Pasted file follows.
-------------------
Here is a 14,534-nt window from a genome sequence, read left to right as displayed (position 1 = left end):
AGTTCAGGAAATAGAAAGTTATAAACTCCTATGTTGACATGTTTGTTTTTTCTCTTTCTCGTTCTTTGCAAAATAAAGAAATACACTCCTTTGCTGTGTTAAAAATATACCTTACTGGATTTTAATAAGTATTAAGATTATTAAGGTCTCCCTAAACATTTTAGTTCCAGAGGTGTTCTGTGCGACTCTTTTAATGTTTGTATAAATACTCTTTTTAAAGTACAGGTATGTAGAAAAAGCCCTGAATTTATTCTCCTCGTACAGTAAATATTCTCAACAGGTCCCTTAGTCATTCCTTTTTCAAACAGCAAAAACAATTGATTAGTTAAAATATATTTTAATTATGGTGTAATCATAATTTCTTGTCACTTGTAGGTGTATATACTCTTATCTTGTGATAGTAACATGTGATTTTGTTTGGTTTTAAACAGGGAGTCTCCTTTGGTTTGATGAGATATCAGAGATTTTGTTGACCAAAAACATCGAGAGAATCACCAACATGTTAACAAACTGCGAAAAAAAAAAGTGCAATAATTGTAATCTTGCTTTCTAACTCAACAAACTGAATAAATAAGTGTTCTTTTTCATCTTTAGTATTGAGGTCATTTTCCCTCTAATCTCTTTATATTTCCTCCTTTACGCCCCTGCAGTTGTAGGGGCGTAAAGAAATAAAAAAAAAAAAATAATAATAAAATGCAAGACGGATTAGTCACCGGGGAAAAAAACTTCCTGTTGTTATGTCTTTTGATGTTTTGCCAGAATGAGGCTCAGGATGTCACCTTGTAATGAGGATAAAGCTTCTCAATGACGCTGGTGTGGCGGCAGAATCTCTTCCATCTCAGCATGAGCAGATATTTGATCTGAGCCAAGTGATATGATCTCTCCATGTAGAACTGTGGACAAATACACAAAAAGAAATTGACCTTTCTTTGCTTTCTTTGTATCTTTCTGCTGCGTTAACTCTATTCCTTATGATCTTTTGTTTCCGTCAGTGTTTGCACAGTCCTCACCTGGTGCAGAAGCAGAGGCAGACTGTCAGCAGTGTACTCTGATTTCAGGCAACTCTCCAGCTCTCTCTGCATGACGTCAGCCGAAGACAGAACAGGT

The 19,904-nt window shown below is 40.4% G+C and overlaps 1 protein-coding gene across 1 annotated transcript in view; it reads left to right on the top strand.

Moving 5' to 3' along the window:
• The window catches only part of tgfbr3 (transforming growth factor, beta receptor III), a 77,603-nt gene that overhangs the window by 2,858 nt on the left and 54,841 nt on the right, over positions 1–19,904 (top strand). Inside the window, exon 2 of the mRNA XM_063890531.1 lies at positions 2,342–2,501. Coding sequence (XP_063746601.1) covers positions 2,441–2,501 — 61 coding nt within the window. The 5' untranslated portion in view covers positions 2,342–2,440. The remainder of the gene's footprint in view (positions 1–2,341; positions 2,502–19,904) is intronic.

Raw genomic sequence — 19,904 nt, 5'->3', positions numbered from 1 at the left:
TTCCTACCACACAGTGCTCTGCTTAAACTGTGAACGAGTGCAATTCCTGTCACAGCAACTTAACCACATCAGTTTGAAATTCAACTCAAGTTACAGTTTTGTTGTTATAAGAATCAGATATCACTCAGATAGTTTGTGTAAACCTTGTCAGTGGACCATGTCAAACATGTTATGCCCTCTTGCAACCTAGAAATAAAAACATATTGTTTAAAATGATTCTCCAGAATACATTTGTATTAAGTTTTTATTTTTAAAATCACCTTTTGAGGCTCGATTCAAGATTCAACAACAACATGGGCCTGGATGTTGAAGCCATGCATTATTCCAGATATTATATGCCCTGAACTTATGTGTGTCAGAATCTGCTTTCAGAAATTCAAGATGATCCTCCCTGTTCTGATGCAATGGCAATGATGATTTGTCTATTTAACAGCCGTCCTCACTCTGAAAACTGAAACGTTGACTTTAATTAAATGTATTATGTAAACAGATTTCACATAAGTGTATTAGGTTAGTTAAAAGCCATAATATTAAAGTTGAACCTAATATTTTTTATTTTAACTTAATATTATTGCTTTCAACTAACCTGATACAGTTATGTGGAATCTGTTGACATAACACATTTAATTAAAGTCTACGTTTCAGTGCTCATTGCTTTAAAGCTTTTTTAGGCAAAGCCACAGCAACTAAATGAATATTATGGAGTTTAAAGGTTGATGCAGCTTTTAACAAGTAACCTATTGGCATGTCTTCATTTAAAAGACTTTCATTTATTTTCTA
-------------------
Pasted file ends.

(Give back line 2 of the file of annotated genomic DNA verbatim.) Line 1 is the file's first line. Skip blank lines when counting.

AGTTCAGGAAATAGAAAGTTATAAACTCCTATGTTGACATGTTTGTTTTTTCTCTTTCTCGTTCTTTGCAAAATAAAGAAATACACTCCTTTGCTGTGTTAAAAATATACCTTACTGGATTTTAATAAGTATTAAGATTATTAAGGTCTCCCTAAACATTTTAGTTCCAGAGGTGTTCTGTGCGACTCTTTTAATGTTTGTATAAATACTCTTTTTAAAGTACAGGTATGTAGAAAAAGCCCTGAATTTATTCTCCTCGTACAGTAAATATTCTCAACAGGTCCCTTAGTCATTCCTTTTTCAAACAGCAAAAACAATTGATTAGTTAAAATATATTTTAATTATGGTGTAATCATAATTTCTTGTCACTTGTAGGTGTATATACTCTTATCTTGTGATAGTAACATGTGATTTTGTTTGGTTTTAAACAGGGAGTCTCCTTTGGTTTGATGAGATATCAGAGATTTTGTTGACCAAAAACATCGAGAGAATCACCAACATGTTAACAAACTGCGAAAAAAAAAAGTGCAATAATTGTAATCTTGCTTTCTAACTCAACAAACTGAATAAATAAGTGTTCTTTTTCATCTTTAGTATTGAGGTCATTTTCCCTCTAATCTCTTTATATTTCCTCCTTTACGCCCCTGCAGTTGTAGGGGCGTAAAGAAATAAAAAAAAAAAAATAATAATAAAATGCAAGACGGATTAGTCACCGGGGAAAAAAACTTCCTGTTGTTATGTCTTTTGATGTTTTGCCAGAATGAGGCTCAGGATGTCACCTTGTAATGAGGATAAAGCTTCTCAATGACGCTGGTGTGGCGGCAGAATCTCTTCCATCTCAGCATGAGCAGATATTTGATCTGAGCCAAGTGATATGATCTCTCCATGTAGAACTGTGGACAAATACACAAAAAGAAATTGACCTTTCTTTGCTTTCTTTGTATCTTTCTGCTGCGTTAACTCTATTCCTTATGATCTTTTGTTTCCGTCAGTGTTTGCACAGTCCTCACCTGGTGCAGAAGCAGAGGCAGACTGTCAGCAGTGTACTCTGATTTCAGGCAACTCTCCAGCTCTCTCTGCATGACGTCAGCCGAAGACAGAACAGGT